John Rebus has been retired from the Scottish Police for a while, but something keeps pulling him back in.
“If you enjoy timing your books to the seasons, Byron’s Halloween-themed Cajun mystery is a must-read for this time of year, an enjoyable spin through the kind of sensible, clue-laden plott
“restful yet stimulating reading . . .”
“Bitter Pill has a strong plot that keeps the pages turning, but it’s the insightful studies of evil—Carlos, Lynch, and Chester—that make the book memorable.”
“James Lee Burke may be the only novelist north of the Rio Grande who would dare to combine hardboiled noir with regionalism and magic realism.
“The Dead Beat Scroll is a delicious casserole of crime noir.
What is the cost of vengeance? How far is someone willing to go to both survive and seek revenge? These are weighty questions in Brad Thor’s new Scot Harvath thriller, one of his best.
“Entertaining and easy to read, this book offers serious reflection on the hazards of online dating for those not fully prepared for the risks involved while affording readers another chanc
“This one is for those who like a cozy mystery with some intriguing characters and a plot straight from a silent movie.
“Herein lies the question: Where does artificial intelligence end, and human be-ing (existence) begin?”
Welcome to Copper Bluff, South Dakota, and its college, setting for Mary Angela’s third Professor Prather Mystery A Very Merry Murder. Cozy mystery fans will love the small town scene and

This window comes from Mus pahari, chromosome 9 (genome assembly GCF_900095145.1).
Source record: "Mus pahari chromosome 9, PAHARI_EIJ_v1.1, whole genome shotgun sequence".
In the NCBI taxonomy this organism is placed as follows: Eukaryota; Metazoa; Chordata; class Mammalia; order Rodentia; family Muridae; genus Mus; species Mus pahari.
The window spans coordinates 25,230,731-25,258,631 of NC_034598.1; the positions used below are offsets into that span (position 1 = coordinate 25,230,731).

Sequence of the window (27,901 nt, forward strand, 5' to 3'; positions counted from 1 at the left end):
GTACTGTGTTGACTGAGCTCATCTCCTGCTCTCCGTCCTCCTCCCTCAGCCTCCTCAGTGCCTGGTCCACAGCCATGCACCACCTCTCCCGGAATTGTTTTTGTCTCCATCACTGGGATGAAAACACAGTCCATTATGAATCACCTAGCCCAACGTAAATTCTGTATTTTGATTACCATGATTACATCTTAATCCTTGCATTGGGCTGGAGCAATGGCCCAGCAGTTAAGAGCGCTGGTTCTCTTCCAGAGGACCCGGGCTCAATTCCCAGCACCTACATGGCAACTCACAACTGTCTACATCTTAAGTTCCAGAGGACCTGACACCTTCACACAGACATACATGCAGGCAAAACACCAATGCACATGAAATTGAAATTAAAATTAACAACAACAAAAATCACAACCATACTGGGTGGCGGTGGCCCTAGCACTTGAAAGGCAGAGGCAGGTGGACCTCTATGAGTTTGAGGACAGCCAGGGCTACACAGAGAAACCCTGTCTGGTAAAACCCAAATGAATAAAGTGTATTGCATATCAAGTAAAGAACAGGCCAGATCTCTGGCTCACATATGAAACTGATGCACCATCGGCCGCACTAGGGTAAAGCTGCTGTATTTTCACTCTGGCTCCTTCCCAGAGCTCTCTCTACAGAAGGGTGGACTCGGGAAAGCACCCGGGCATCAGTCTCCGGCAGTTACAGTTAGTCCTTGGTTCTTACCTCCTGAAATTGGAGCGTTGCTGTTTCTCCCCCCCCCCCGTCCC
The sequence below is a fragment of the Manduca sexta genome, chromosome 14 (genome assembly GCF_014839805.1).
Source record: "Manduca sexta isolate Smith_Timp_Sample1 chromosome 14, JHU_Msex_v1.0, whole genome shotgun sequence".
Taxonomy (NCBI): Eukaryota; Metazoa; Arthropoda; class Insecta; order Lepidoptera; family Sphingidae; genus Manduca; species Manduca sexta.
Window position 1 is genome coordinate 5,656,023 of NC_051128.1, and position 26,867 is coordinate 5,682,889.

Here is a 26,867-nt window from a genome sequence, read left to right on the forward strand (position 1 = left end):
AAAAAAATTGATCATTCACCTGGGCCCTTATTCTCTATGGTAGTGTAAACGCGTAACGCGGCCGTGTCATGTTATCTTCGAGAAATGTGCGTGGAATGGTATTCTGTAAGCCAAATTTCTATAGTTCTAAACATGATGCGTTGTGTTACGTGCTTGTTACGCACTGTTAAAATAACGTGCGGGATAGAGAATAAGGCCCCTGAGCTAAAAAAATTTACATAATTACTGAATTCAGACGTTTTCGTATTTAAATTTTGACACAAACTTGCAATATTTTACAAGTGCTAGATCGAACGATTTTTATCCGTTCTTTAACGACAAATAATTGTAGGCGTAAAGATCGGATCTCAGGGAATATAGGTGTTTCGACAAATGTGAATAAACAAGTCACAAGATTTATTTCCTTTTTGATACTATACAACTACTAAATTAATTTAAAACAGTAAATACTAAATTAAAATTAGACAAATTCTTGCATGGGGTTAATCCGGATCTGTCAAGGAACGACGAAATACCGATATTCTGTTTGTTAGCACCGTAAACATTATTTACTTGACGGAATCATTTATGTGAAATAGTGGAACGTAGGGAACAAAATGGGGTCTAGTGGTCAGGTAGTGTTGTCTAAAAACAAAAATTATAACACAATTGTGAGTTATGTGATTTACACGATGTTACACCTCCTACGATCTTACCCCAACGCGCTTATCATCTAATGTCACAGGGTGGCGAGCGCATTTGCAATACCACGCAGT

“Colin Cotterill has written this one from the heart.”
“a combination Philip Marlowe and Mike Hammer with a generous dash of Maxwell Smart.”
Randall Silvis, in his new book, Walking the Bones, has placed his protagonist, Sgt. Ryan DeMarco, in the precarious position of questioning his own mental stability.
In A Case of Syrah, Syrah, author Nancy J. Parra sets the scene for a good cozy mystery.
Dr. Katie LeClair has agreed to join the small town medical practice of Emmett and Nick Hawkins in the small town of Baxter, Michigan.
The election of Donald Trump as America’s president has shed new light on something called the “deep state.” This term, which was first widely used in the case of the Republic of Turkey, specifical
“a fast, funny, and rip-roaring adventure of a few days in the life of an orc who’d like to forget his former association with a certain elf, and the elf who’s fighting against awakening ol
“combines the insight and subtlety of the great literary masters with the vivid imagery and heart-pounding action of a big-screen blockbuster.”
“a terrifically entertaining ride with great atmosphere, zany and original characters.”
“The author leaves us with good launch material into the next volume.
“The tale is interesting, captivating, and suspenseful.
“Pharaoh is a mystery for all the wrong reasons.”
What the publisher says about the book is this:
“. . . a good mystery . . .”
There are so many “In Death” novels now—this is number 37—that it’s starting to feel like one of those long running TV cop shows with edgy dramas and a terrific ensemble cast.